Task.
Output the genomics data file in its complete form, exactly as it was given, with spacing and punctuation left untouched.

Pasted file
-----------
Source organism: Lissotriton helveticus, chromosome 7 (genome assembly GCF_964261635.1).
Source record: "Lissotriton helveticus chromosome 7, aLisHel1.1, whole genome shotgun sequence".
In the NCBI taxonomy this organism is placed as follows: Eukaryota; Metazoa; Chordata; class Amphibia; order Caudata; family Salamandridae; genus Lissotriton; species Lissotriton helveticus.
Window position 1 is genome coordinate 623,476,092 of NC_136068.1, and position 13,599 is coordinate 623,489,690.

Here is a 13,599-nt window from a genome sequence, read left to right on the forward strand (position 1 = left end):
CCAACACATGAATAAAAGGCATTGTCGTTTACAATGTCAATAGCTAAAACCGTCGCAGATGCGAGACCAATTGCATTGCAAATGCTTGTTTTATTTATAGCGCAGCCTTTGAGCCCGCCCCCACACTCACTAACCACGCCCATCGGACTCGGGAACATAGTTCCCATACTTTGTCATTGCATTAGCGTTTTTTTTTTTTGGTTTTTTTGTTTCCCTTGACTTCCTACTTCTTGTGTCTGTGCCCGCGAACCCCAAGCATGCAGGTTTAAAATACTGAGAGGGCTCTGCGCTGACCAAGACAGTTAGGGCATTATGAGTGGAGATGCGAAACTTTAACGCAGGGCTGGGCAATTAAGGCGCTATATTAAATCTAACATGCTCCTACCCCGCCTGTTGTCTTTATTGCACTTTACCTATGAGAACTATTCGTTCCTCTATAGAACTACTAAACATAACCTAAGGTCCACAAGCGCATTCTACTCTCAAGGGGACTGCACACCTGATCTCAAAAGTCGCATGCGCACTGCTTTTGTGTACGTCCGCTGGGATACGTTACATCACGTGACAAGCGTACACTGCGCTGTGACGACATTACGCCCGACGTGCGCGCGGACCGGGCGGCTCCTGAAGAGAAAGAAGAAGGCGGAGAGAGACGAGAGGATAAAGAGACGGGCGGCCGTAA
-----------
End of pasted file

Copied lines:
Source organism: Lissotriton helveticus, chromosome 7 (genome assembly GCF_964261635.1).
Source record: "Lissotriton helveticus chromosome 7, aLisHel1.1, whole genome shotgun sequence".
In the NCBI taxonomy this organism is placed as follows: Eukaryota; Metazoa; Chordata; class Amphibia; order Caudata; family Salamandridae; genus Lissotriton; species Lissotriton helveticus.
Window position 1 is genome coordinate 623,476,092 of NC_136068.1, and position 13,599 is coordinate 623,489,690.

Here is a 13,599-nt window from a genome sequence, read left to right on the forward strand (position 1 = left end):
CCAACACATGAATAAAAGGCATTGTCGTTTACAATGTCAATAGCTAAAACCGTCGCAGATGCGAGACCAATTGCATTGCAAATGCTTGTTTTATTTATAGCGCAGCCTTTGAGCCCGCCCCCACACTCACTAACCACGCCCATCGGACTCGGGAACATAGTTCCCATACTTTGTCATTGCATTAGCGTTTTTTTTTTTTGGTTTTTTTGTTTCCCTTGACTTCCTACTTCTTGTGTCTGTGCCCGCGAACCCCAAGCATGCAGGTTTAAAATACTGAGAGGGCTCTGCGCTGACCAAGACAGTTAGGGCATTATGAGTGGAGATGCGAAACTTTAACGCAGGGCTGGGCAATTAAGGCGCTATATTAAATCTAACATGCTCCTACCCCGCCTGTTGTCTTTATTGCACTTTACCTATGAGAACTATTCGTTCCTCTATAGAACTACTAAACATAACCTAAGGTCCACAAGCGCATTCTACTCTCAAGGGGACTGCACACCTGATCTCAAAAGTCGCATGCGCACTGCTTTTGTGTACGTCCGCTGGGATACGTTACATCACGTGACAAGCGTACACTGCGCTGTGACGACATTACGCCCGACGTGCGCGCGGACCGGGCGGCTCCTGAAGAGAAAGAAGAAGGCGGAGAGAGACGAGAGGATAAAGAGACGGGCGGCCGTAA